Vt. gets F on financial disclosure for Supreme Court justices - WCAX.COM Local Vermont News, Weather and Sports-

Vt. gets F on financial disclosure for Supreme Court justices

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MONTPELIER, Vt. -

When Vermont received an F from the Center For Public Integrity for financial disclosure requirements for state Supreme Court justices, it didn't ruffle too many feathers.

"We weren't surprised by the recent report of the judges and financial disclosures they had to meet," said Allen Gilbert of the American Civil Liberties Union of Vermont.

The Vermont Public Interest Research Group says the Green Mountain State has bigger fish to fry.

"I think it's far more important frankly to concentrate on candidates running for state office here," said Paul Burns of VPIRG.

Vermont's ACLU says financial disclosure at the state level, like revealing any debts, is paramount for transparent leadership.

"If you have any number of mortgages because you own property, it would be good to know if you owned property in a certain city or town and as governor you helped to steer money toward that city or town," Gilbert said.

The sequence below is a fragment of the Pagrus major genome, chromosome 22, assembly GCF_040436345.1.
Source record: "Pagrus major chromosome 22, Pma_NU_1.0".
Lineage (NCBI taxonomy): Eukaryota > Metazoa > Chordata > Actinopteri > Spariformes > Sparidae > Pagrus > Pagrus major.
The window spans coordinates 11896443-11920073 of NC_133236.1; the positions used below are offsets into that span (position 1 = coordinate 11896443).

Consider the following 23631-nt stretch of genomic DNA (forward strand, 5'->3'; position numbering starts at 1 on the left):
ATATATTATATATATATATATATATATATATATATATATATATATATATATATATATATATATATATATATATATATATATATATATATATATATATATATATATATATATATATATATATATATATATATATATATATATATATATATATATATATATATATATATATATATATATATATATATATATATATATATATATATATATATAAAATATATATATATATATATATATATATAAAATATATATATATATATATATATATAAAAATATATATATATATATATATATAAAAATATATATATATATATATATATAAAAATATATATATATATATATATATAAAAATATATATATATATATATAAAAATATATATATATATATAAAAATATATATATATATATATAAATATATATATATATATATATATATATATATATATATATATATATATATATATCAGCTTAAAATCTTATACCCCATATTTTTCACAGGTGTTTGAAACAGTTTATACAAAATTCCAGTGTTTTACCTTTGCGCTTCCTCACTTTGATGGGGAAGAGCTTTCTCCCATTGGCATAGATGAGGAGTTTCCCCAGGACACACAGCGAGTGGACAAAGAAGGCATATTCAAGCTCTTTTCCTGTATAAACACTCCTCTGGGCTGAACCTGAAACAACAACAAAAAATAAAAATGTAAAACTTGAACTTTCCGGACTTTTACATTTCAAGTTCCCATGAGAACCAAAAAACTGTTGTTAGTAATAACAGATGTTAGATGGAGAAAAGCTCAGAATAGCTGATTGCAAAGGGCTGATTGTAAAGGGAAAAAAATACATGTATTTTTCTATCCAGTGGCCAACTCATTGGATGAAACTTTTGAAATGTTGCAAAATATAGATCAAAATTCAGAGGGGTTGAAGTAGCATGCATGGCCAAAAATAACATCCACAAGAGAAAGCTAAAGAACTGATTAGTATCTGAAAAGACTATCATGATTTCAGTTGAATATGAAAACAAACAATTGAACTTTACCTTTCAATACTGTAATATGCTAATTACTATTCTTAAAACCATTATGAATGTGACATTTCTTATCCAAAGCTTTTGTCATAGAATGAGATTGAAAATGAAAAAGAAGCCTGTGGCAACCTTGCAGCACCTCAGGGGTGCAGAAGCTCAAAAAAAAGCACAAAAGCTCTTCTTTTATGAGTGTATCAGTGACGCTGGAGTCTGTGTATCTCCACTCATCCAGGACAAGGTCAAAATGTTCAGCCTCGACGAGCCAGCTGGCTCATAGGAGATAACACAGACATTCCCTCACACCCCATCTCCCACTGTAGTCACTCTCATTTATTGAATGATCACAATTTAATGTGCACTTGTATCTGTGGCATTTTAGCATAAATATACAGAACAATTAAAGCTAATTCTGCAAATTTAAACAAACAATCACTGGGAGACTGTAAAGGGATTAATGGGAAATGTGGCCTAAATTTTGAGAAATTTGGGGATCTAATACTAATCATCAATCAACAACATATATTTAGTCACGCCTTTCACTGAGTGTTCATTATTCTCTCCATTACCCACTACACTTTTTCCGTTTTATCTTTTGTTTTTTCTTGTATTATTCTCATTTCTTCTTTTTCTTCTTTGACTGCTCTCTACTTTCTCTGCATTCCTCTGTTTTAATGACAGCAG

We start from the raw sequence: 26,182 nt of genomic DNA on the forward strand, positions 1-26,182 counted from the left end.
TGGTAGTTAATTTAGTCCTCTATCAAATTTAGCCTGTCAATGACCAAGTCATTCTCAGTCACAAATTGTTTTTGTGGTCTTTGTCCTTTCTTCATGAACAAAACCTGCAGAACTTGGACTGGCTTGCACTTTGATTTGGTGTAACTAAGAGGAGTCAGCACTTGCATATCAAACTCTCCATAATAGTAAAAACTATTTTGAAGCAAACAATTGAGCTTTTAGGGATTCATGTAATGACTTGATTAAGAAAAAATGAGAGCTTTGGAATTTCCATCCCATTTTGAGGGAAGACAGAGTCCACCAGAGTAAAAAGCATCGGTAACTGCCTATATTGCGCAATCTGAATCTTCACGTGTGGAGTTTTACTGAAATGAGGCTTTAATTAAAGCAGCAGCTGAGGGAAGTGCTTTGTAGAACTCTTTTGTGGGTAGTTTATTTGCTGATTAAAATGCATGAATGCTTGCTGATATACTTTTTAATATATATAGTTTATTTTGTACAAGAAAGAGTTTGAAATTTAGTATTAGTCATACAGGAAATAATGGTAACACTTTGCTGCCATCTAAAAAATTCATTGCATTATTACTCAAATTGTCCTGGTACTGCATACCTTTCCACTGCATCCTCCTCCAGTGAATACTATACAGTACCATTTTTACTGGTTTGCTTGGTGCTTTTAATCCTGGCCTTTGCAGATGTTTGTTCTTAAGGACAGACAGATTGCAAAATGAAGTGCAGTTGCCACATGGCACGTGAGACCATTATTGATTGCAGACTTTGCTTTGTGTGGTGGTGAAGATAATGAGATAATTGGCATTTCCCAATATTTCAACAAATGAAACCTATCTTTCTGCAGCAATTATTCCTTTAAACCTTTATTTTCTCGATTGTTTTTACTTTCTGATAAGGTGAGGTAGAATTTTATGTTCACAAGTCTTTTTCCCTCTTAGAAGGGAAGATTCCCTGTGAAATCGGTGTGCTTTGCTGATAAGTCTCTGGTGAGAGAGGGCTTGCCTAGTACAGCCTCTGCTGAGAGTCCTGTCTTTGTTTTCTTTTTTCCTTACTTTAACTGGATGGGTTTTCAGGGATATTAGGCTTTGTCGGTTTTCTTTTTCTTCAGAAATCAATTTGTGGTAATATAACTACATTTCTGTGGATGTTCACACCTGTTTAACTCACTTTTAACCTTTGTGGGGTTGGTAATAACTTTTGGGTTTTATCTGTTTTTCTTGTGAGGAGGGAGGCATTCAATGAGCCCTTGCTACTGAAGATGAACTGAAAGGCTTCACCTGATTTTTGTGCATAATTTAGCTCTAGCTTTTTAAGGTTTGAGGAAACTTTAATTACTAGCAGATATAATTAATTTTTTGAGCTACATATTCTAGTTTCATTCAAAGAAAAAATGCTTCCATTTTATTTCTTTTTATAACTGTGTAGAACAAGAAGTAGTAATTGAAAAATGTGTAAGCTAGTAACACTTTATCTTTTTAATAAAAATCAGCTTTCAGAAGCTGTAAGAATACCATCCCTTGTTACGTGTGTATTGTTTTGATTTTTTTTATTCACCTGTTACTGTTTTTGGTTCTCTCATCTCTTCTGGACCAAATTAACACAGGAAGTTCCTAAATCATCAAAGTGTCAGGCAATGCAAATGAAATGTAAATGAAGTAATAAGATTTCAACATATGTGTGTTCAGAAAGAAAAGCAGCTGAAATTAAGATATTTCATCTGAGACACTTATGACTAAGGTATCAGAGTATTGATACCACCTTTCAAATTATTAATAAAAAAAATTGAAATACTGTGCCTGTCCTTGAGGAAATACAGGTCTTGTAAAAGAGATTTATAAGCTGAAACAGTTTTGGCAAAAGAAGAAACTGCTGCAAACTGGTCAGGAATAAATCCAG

Vermont is one of only four states that does not require financial reporting for statewide political candidates. Some officials think that's just fine.

"I don't think it's necessary. I grew up in a family that said your financial affairs are not discussed outside the house," said Rep. Tom Koch, R-Barre Town.

The ACLU and the Vermont Public Interest Research Group are pushing for legislation that would change that. S.86, which passed the Senate, will be taken up by the House Government Operations Committee in January. VPIRG says the bill could see the addition of some disclosure provisions there before sending it back over to the Senate. They acknowledge it could be a tough road, but that it's time for change.

"I think you're gonna see that debate happening in 2014 one way or another," Burns said.

"I am much more concerned about what policies people are promoting than what their personal finances happen to be," Koch said.

Those we spoke to who are opposed to more financial disclosure say that Vermont is small enough that people would know about any shady dealings. Those who want more transparency say that is just the problem, that people think Vermont is a bubble and there could not possibly be any influences that could affect the decision-making process.

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